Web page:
Network television’s most obviously Jewish but not-so-Jewish
family debuts its third season September 23 on ABC.
Set in “1980-something” by creator and showrunner Adam F. Goldberg, “The Goldbergs” is a semi-autobiographical sitcom in which he explores the life of an American family — with actual events serving as a launching pad for hair-brained scenarios.
“I don’t know if I’ll run out of real stories to do on the show,” creator Adam F. Goldberg told TVGuide.com. “Certainly not before I run out of [home] videos. Between me and the writers, I think we have enough weird childhood stories and ideas to do.”
Each episode is dedicated to some person, place or thing in Goldberg’s real life with actual video clips he shot as a teen.
— The Goldbergs (@TheGoldbergsABC) April 2, 2015
But while their characters’ surname and most of their first names resonate as decidedly Jewish, and the creator also is, the content rarely is. In its two seasons so far, the most Jewish episode focused on the mother-daughter legacy of “yenta-ing” as a matchmaker.
In fact, meals such as shrimp-parm feed this on-screen family. The majority of the cast is also decidedly not Jewish. ABC cast a NGB (a nice gentile boy) Troy Gentile, a name too good for riffing, as eldest son, Barry. Middle daughter, Erica, is portrayed by Haley Orrantia. The director’s own onscreen persona, the adorable nerd, Adam, is played by the Sean Giambrone.
The parental super-sized characters, Murray and Beverly, are the hilarious Jeff Garlin and Wendi McLendon-Clovey. Garlin is best-known as Larry David’s manager on the hit show, “Curb Your Enthusiasm,” which he also executive produces.
McLendon-Clovey earned her chops at LA’s famous improv and sketch comedy Groundlings Theatre & School. Naturally–or un-naturally as it were — her Beverly’s exaggerated, quintessential 1980s big hair never moves. But her tuchus sure does. That hyper-emotional “smother” is a non-stop, uber-cling-on in each episode. “Oh, Shmoopy, I’m so proud of you,” she announces, hugging Erica at the moment she first reveals her innate yenta-bilities.
With no sense of appropriate boundaries, she annoyingly — and incessantly–inserts herself into the most absurd TV moments, such as producing a skit in front of the entire school on the dangers of drugs.
Lovable grandfather, Albert “Pops” Solomon, portrayed by show biz veteran George Segal, brings some solid Jewish street cred. His delivery of Yiddishisms on the show come across as authentic; four grandparents were all Russian immigrants.
The real Adam F. Goldberg grew up in Jenkintown, Pennsylvania, about 10 miles north of Philadelphia, with the real Beverly and the late Murray Goldberg.
His two brothers, Barry, and Eric, appear as brother and sister instead because Goldberg felt that adding a sister allowed for more comic opportunities, he told the Philadelphia Jewish Exponent.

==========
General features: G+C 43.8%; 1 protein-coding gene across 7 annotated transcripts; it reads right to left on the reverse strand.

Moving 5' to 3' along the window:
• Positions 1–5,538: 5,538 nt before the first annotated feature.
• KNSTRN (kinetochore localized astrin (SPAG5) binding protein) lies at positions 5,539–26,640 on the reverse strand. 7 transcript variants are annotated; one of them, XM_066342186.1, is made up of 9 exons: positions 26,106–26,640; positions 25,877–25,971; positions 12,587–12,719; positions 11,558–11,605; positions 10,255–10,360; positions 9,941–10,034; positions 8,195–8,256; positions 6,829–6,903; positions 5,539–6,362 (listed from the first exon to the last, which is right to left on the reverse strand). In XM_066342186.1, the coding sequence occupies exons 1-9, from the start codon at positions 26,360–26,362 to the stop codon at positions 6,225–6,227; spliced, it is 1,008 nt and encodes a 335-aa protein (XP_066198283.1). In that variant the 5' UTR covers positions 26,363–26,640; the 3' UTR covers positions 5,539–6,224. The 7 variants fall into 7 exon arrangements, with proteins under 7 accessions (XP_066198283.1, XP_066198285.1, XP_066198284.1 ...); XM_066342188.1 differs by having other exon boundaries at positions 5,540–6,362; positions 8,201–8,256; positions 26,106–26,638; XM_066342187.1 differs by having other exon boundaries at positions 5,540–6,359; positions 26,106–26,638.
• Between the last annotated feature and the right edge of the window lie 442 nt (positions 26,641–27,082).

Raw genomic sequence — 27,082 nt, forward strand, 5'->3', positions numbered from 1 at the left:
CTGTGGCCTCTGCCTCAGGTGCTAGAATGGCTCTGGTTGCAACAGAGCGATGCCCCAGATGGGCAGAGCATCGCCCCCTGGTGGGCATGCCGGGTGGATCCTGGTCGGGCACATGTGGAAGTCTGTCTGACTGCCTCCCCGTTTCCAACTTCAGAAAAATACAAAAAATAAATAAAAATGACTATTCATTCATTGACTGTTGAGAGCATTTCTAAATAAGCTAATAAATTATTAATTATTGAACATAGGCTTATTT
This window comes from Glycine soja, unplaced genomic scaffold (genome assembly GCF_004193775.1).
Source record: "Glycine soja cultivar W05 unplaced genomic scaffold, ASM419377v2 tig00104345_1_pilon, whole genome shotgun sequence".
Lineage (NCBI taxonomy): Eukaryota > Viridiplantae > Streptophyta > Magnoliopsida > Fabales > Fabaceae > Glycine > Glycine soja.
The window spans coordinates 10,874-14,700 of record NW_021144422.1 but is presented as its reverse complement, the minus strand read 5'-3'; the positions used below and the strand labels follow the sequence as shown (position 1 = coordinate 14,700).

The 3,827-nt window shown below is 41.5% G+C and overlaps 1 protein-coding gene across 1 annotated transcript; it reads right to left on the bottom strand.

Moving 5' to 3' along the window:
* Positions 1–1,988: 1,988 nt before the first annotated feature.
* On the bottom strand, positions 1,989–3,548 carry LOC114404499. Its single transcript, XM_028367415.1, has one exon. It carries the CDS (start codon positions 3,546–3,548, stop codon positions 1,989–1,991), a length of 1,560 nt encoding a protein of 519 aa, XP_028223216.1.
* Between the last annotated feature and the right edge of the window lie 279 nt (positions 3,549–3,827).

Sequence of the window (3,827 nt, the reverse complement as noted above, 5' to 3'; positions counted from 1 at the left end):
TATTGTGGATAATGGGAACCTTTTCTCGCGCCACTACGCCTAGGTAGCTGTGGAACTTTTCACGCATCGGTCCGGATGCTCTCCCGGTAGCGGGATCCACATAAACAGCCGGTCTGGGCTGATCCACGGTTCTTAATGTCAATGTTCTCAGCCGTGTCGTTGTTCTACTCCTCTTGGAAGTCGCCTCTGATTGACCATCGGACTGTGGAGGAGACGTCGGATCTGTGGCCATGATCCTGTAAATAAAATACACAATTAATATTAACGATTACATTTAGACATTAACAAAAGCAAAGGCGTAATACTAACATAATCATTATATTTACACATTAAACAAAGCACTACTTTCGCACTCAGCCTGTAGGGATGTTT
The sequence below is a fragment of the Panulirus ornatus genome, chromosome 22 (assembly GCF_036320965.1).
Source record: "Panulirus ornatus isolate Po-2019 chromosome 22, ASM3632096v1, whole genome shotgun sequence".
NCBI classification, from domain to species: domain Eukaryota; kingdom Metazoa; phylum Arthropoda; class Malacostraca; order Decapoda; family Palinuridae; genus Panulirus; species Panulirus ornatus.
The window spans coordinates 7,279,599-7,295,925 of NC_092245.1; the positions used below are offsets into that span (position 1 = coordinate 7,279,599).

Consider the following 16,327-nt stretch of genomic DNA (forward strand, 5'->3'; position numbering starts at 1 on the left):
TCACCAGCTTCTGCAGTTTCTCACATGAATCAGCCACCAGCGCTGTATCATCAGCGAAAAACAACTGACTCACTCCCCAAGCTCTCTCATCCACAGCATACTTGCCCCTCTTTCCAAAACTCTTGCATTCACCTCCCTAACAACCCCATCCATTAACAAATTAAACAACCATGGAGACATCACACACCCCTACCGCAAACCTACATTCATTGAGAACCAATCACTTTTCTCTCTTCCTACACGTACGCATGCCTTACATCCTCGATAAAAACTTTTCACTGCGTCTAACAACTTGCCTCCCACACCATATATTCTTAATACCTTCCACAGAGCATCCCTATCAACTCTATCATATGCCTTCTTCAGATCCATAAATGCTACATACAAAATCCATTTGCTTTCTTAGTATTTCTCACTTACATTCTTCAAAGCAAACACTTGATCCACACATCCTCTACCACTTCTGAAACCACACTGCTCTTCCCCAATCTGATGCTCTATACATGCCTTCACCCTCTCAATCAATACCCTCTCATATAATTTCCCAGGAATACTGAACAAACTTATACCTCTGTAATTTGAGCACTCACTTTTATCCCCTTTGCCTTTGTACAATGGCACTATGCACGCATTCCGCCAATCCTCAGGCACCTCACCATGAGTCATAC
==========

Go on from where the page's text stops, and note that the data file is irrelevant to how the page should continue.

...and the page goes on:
“I saw more stories coming out of having a daughter in the mix,” Goldberg said. “I really took all of Eric’s characteristics,” which he assigned to the character, Erica. “He was disappointed at first, but he has complete deniability of his character now.”
An accomplished playwright, Goldberg wrote more than 50 plays which were performed by the time he was 19 at theaters around the country. At 15, he won the Philadelphia Young Playwrights award for his play, “Dr. Pickup,” inspired by his biological grandfather’s struggles with Alzheimer’s.
Goldberg’s first television series was the 2011 comedy “Breaking In,” which he created with Seth Gordon, which ran for two seasons on Fox.
He initially developed “The Goldbergs” under a deal with ABC in which he called the show “How the F*** Am I Normal,” which the studio rejected.
“The way I sold the show was by showing home movies of my family,” he told the Philadelphia Jewish Exponent.
The showrunner, Adam F. Goldberg, is not to be confused with the actor and director, Adam Goldberg who co-stars in the “The Jim Gaffigan Show.” The two have been engaged in a (staged?) Twitter tango about their names and identities @AdamFGoldberg and @TheAdamGoldberg.
The two are slated to work together in “Hammer vs Hitler.” The feature filim sequel to the “Hebrew Hammer” stars the actor Adam Goldberg and is produced by “The Goldbergs” creator, Adam F. Goldberg.
I’ll tell you the truth: Life here in Israel isn’t always easy. But it's full of beauty and meaning.
I'm proud to work at The Times of Israel alongside colleagues who pour their hearts into their work day in, day out, to capture the complexity of this extraordinary place.
I believe our reporting sets an important tone of honesty and decency that's essential to understand what's really happening in Israel. It takes a lot of time, commitment and hard work from our team to get this right.
Your support, through membership in The Times of Israel Community, enables us to continue our work. Would you join our Community today?
Sarah Tuttle Singer, New Media Editor
We’re really pleased that you’ve read X Times of Israel articles in the past month.
That’s why we come to work every day - to provide discerning readers like you with must-read coverage of Israel and the Jewish world.
So now we have a request. Unlike other news outlets, we haven’t put up a paywall. But as the journalism we do is costly, we invite readers for whom The Times of Israel has become important to help support our work by joining The Times of Israel Community.
For as little as $6 a month you can help support our quality journalism while enjoying The Times of Israel AD-FREE, as well as accessing exclusive content available only to Times of Israel Community members.